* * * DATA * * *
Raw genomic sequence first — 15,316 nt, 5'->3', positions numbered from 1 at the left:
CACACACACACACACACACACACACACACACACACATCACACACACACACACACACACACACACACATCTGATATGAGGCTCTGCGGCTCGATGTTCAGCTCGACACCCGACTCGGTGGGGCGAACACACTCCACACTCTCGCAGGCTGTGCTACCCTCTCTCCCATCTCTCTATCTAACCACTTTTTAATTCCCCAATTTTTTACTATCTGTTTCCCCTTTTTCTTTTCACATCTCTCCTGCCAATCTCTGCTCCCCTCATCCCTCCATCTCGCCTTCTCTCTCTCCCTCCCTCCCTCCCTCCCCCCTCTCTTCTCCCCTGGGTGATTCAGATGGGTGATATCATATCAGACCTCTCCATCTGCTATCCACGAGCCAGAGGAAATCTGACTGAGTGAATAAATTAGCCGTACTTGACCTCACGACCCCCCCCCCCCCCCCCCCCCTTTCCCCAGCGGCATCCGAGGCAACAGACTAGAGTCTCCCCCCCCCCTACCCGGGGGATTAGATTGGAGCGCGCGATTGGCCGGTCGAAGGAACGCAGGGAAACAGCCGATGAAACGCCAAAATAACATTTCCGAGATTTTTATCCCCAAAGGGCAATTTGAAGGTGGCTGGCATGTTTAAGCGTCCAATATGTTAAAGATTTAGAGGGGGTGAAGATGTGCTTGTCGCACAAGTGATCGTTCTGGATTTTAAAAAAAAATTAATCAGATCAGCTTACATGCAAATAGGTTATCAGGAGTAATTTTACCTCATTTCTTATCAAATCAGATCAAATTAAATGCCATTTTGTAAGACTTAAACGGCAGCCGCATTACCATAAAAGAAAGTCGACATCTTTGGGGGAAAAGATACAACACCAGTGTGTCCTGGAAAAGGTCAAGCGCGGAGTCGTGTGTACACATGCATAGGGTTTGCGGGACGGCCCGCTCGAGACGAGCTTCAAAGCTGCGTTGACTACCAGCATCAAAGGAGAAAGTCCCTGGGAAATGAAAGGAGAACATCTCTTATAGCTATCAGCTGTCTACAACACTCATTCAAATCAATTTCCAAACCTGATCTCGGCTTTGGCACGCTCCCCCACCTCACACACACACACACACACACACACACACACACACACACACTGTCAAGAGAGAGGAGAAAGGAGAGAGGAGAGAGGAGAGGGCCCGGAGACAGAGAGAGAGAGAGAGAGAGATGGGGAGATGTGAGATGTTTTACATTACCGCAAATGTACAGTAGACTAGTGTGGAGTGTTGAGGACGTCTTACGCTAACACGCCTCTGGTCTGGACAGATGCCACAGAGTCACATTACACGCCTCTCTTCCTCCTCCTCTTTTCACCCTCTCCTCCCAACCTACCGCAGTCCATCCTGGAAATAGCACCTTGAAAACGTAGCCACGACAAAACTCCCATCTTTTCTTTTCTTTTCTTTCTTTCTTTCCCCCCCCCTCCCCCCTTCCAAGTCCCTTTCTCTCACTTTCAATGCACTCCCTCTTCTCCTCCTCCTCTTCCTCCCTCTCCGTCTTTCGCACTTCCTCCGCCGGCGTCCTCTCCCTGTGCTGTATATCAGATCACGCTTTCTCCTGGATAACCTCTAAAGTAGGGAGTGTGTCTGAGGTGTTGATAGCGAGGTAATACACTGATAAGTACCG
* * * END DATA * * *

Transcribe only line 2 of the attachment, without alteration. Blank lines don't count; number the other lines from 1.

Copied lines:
CACACACACACACACACACACACACACACACACACATCACACACACACACACACACACACACACACATCTGATATGAGGCTCTGCGGCTCGATGTTCAGCTCGACACCCGACTCGGTGGGGCGAACACACTCCACACTCTCGCAGGCTGTGCTACCCTCTCTCCCATCTCTCTATCTAACCACTTTTTAATTCCCCAATTTTTTACTATCTGTTTCCCCTTTTTCTTTTCACATCTCTCCTGCCAATCTCTGCTCCCCTCATCCCTCCATCTCGCCTTCTCTCTCTCCCTCCCTCCCTCCCTCCCCCCTCTCTTCTCCCCTGGGTGATTCAGATGGGTGATATCATATCAGACCTCTCCATCTGCTATCCACGAGCCAGAGGAAATCTGACTGAGTGAATAAATTAGCCGTACTTGACCTCACGACCCCCCCCCCCCCCCCCCCCCTTTCCCCAGCGGCATCCGAGGCAACAGACTAGAGTCTCCCCCCCCCCTACCCGGGGGATTAGATTGGAGCGCGCGATTGGCCGGTCGAAGGAACGCAGGGAAACAGCCGATGAAACGCCAAAATAACATTTCCGAGATTTTTATCCCCAAAGGGCAATTTGAAGGTGGCTGGCATGTTTAAGCGTCCAATATGTTAAAGATTTAGAGGGGGTGAAGATGTGCTTGTCGCACAAGTGATCGTTCTGGATTTTAAAAAAAAATTAATCAGATCAGCTTACATGCAAATAGGTTATCAGGAGTAATTTTACCTCATTTCTTATCAAATCAGATCAAATTAAATGCCATTTTGTAAGACTTAAACGGCAGCCGCATTACCATAAAAGAAAGTCGACATCTTTGGGGGAAAAGATACAACACCAGTGTGTCCTGGAAAAGGTCAAGCGCGGAGTCGTGTGTACACATGCATAGGGTTTGCGGGACGGCCCGCTCGAGACGAGCTTCAAAGCTGCGTTGACTACCAGCATCAAAGGAGAAAGTCCCTGGGAAATGAAAGGAGAACATCTCTTATAGCTATCAGCTGTCTACAACACTCATTCAAATCAATTTCCAAACCTGATCTCGGCTTTGGCACGCTCCCCCACCTCACACACACACACACACACACACACACACACACACACACACTGTCAAGAGAGAGGAGAAAGGAGAGAGGAGAGAGGAGAGGGCCCGGAGACAGAGAGAGAGAGAGAGAGAGATGGGGAGATGTGAGATGTTTTACATTACCGCAAATGTACAGTAGACTAGTGTGGAGTGTTGAGGACGTCTTACGCTAACACGCCTCTGGTCTGGACAGATGCCACAGAGTCACATTACACGCCTCTCTTCCTCCTCCTCTTTTCACCCTCTCCTCCCAACCTACCGCAGTCCATCCTGGAAATAGCACCTTGAAAACGTAGCCACGACAAAACTCCCATCTTTTCTTTTCTTTTCTTTCTTTCTTTCCCCCCCCCTCCCCCCTTCCAAGTCCCTTTCTCTCACTTTCAATGCACTCCCTCTTCTCCTCCTCCTCTTCCTCCCTCTCCGTCTTTCGCACTTCCTCCGCCGGCGTCCTCTCCCTGTGCTGTATATCAGATCACGCTTTCTCCTGGATAACCTCTAAAGTAGGGAGTGTGTCTGAGGTGTTGATAGCGAGGTAATACACTGATAAGTACCG